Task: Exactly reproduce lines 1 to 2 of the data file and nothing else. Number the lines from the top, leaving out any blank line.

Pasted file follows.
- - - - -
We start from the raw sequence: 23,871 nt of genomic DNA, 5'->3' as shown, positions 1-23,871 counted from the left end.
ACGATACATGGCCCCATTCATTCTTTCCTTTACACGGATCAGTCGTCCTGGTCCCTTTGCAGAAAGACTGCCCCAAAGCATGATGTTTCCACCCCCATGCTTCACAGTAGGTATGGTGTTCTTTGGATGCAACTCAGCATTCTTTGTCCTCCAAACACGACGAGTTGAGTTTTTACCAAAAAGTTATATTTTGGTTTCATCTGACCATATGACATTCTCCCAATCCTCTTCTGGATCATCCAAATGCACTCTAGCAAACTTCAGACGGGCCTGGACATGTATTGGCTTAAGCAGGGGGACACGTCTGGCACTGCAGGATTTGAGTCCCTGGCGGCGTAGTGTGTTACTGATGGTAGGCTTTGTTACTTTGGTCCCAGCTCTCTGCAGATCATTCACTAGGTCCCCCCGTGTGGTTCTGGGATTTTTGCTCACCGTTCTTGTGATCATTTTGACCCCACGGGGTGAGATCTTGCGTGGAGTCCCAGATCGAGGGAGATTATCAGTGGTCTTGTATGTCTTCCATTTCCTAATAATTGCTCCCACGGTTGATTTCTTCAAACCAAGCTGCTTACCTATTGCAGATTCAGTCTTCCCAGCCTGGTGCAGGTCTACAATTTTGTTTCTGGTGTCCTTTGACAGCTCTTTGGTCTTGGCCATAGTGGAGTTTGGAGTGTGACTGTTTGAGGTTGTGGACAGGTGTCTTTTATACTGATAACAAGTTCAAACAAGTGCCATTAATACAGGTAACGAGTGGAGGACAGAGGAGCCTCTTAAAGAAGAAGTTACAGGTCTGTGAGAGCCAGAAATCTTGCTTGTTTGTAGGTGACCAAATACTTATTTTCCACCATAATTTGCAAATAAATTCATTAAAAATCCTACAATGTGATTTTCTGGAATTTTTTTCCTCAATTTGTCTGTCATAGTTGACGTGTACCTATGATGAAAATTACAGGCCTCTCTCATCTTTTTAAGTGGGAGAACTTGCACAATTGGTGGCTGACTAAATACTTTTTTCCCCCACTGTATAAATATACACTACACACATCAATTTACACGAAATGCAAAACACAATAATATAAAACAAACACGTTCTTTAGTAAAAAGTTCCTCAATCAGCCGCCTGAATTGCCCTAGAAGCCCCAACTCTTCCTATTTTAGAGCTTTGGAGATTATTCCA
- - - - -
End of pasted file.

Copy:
We start from the raw sequence: 23,871 nt of genomic DNA, 5'->3' as shown, positions 1-23,871 counted from the left end.
ACGATACATGGCCCCATTCATTCTTTCCTTTACACGGATCAGTCGTCCTGGTCCCTTTGCAGAAAGACTGCCCCAAAGCATGATGTTTCCACCCCCATGCTTCACAGTAGGTATGGTGTTCTTTGGATGCAACTCAGCATTCTTTGTCCTCCAAACACGACGAGTTGAGTTTTTACCAAAAAGTTATATTTTGGTTTCATCTGACCATATGACATTCTCCCAATCCTCTTCTGGATCATCCAAATGCACTCTAGCAAACTTCAGACGGGCCTGGACATGTATTGGCTTAAGCAGGGGGACACGTCTGGCACTGCAGGATTTGAGTCCCTGGCGGCGTAGTGTGTTACTGATGGTAGGCTTTGTTACTTTGGTCCCAGCTCTCTGCAGATCATTCACTAGGTCCCCCCGTGTGGTTCTGGGATTTTTGCTCACCGTTCTTGTGATCATTTTGACCCCACGGGGTGAGATCTTGCGTGGAGTCCCAGATCGAGGGAGATTATCAGTGGTCTTGTATGTCTTCCATTTCCTAATAATTGCTCCCACGGTTGATTTCTTCAAACCAAGCTGCTTACCTATTGCAGATTCAGTCTTCCCAGCCTGGTGCAGGTCTACAATTTTGTTTCTGGTGTCCTTTGACAGCTCTTTGGTCTTGGCCATAGTGGAGTTTGGAGTGTGACTGTTTGAGGTTGTGGACAGGTGTCTTTTATACTGATAACAAGTTCAAACAAGTGCCATTAATACAGGTAACGAGTGGAGGACAGAGGAGCCTCTTAAAGAAGAAGTTACAGGTCTGTGAGAGCCAGAAATCTTGCTTGTTTGTAGGTGACCAAATACTTATTTTCCACCATAATTTGCAAATAAATTCATTAAAAATCCTACAATGTGATTTTCTGGAATTTTTTTCCTCAATTTGTCTGTCATAGTTGACGTGTACCTATGATGAAAATTACAGGCCTCTCTCATCTTTTTAAGTGGGAGAACTTGCACAATTGGTGGCTGACTAAATACTTTTTTCCCCCACTGTATAAATATACACTACACACATCAATTTACACGAAATGCAAAACACAATAATATAAAACAAACACGTTCTTTAGTAAAAAGTTCCTCAATCAGCCGCCTGAATTGCCCTAGAAGCCCCAACTCTTCCTATTTTAGAGCTTTGGAGATTATTCCA